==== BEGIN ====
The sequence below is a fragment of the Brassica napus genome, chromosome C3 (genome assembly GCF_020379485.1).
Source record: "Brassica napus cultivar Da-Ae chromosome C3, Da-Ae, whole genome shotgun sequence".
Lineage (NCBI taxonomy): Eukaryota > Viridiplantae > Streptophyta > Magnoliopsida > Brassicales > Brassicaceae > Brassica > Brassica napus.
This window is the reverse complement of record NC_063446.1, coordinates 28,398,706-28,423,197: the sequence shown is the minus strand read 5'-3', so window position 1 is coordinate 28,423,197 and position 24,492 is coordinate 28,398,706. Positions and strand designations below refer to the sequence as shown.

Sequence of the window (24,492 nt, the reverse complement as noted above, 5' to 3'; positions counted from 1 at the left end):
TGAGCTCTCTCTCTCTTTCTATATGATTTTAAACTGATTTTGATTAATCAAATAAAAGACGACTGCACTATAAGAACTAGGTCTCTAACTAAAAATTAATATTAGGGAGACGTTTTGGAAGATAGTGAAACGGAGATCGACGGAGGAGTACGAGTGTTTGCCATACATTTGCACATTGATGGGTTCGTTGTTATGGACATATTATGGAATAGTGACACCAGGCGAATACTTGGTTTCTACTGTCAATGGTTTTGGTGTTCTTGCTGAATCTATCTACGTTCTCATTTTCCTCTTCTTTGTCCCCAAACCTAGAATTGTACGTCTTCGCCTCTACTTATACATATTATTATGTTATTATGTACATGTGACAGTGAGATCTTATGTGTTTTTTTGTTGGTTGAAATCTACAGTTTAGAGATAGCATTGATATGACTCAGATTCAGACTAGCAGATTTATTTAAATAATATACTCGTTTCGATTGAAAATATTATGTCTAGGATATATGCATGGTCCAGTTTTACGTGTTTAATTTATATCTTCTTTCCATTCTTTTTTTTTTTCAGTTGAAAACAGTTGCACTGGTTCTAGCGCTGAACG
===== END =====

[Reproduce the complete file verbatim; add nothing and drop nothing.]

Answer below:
The sequence below is a fragment of the Brassica napus genome, chromosome C3 (genome assembly GCF_020379485.1).
Source record: "Brassica napus cultivar Da-Ae chromosome C3, Da-Ae, whole genome shotgun sequence".
Lineage (NCBI taxonomy): Eukaryota > Viridiplantae > Streptophyta > Magnoliopsida > Brassicales > Brassicaceae > Brassica > Brassica napus.
This window is the reverse complement of record NC_063446.1, coordinates 28,398,706-28,423,197: the sequence shown is the minus strand read 5'-3', so window position 1 is coordinate 28,423,197 and position 24,492 is coordinate 28,398,706. Positions and strand designations below refer to the sequence as shown.

Sequence of the window (24,492 nt, the reverse complement as noted above, 5' to 3'; positions counted from 1 at the left end):
TGAGCTCTCTCTCTCTTTCTATATGATTTTAAACTGATTTTGATTAATCAAATAAAAGACGACTGCACTATAAGAACTAGGTCTCTAACTAAAAATTAATATTAGGGAGACGTTTTGGAAGATAGTGAAACGGAGATCGACGGAGGAGTACGAGTGTTTGCCATACATTTGCACATTGATGGGTTCGTTGTTATGGACATATTATGGAATAGTGACACCAGGCGAATACTTGGTTTCTACTGTCAATGGTTTTGGTGTTCTTGCTGAATCTATCTACGTTCTCATTTTCCTCTTCTTTGTCCCCAAACCTAGAATTGTACGTCTTCGCCTCTACTTATACATATTATTATGTTATTATGTACATGTGACAGTGAGATCTTATGTGTTTTTTTGTTGGTTGAAATCTACAGTTTAGAGATAGCATTGATATGACTCAGATTCAGACTAGCAGATTTATTTAAATAATATACTCGTTTCGATTGAAAATATTATGTCTAGGATATATGCATGGTCCAGTTTTACGTGTTTAATTTATATCTTCTTTCCATTCTTTTTTTTTTTCAGTTGAAAACAGTTGCACTGGTTCTAGCGCTGAACG